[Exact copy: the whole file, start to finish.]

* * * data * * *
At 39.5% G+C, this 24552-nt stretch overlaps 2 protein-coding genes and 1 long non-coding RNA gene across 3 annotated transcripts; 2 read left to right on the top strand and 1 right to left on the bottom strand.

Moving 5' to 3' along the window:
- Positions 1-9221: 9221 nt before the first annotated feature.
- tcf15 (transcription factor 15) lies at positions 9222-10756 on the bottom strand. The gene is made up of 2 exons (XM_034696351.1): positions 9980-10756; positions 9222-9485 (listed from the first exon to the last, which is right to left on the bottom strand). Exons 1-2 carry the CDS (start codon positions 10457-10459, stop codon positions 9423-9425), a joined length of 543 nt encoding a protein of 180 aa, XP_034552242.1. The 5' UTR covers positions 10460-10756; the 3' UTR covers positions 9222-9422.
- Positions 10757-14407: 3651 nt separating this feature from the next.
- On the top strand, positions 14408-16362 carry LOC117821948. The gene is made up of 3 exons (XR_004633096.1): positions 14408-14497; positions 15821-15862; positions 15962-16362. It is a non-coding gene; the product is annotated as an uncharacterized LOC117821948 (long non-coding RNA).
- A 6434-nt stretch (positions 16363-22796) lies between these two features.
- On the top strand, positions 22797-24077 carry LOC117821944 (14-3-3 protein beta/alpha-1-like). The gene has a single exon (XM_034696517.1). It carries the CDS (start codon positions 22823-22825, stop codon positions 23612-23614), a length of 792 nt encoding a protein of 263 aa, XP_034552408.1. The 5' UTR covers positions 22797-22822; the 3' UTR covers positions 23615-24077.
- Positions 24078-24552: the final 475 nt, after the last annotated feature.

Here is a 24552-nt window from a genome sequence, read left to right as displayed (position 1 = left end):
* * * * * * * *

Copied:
At 39.5% G+C, this 24552-nt stretch overlaps 2 protein-coding genes and 1 long non-coding RNA gene across 3 annotated transcripts; 2 read left to right on the top strand and 1 right to left on the bottom strand.

Moving 5' to 3' along the window:
- Positions 1-9221: 9221 nt before the first annotated feature.
- tcf15 (transcription factor 15) lies at positions 9222-10756 on the bottom strand. The gene is made up of 2 exons (XM_034696351.1): positions 9980-10756; positions 9222-9485 (listed from the first exon to the last, which is right to left on the bottom strand). Exons 1-2 carry the CDS (start codon positions 10457-10459, stop codon positions 9423-9425), a joined length of 543 nt encoding a protein of 180 aa, XP_034552242.1. The 5' UTR covers positions 10460-10756; the 3' UTR covers positions 9222-9422.
- Positions 10757-14407: 3651 nt separating this feature from the next.
- On the top strand, positions 14408-16362 carry LOC117821948. The gene is made up of 3 exons (XR_004633096.1): positions 14408-14497; positions 15821-15862; positions 15962-16362. It is a non-coding gene; the product is annotated as an uncharacterized LOC117821948 (long non-coding RNA).
- A 6434-nt stretch (positions 16363-22796) lies between these two features.
- On the top strand, positions 22797-24077 carry LOC117821944 (14-3-3 protein beta/alpha-1-like). The gene has a single exon (XM_034696517.1). It carries the CDS (start codon positions 22823-22825, stop codon positions 23612-23614), a length of 792 nt encoding a protein of 263 aa, XP_034552408.1. The 5' UTR covers positions 22797-22822; the 3' UTR covers positions 23615-24077.
- Positions 24078-24552: the final 475 nt, after the last annotated feature.

Here is a 24552-nt window from a genome sequence, read left to right as displayed (position 1 = left end):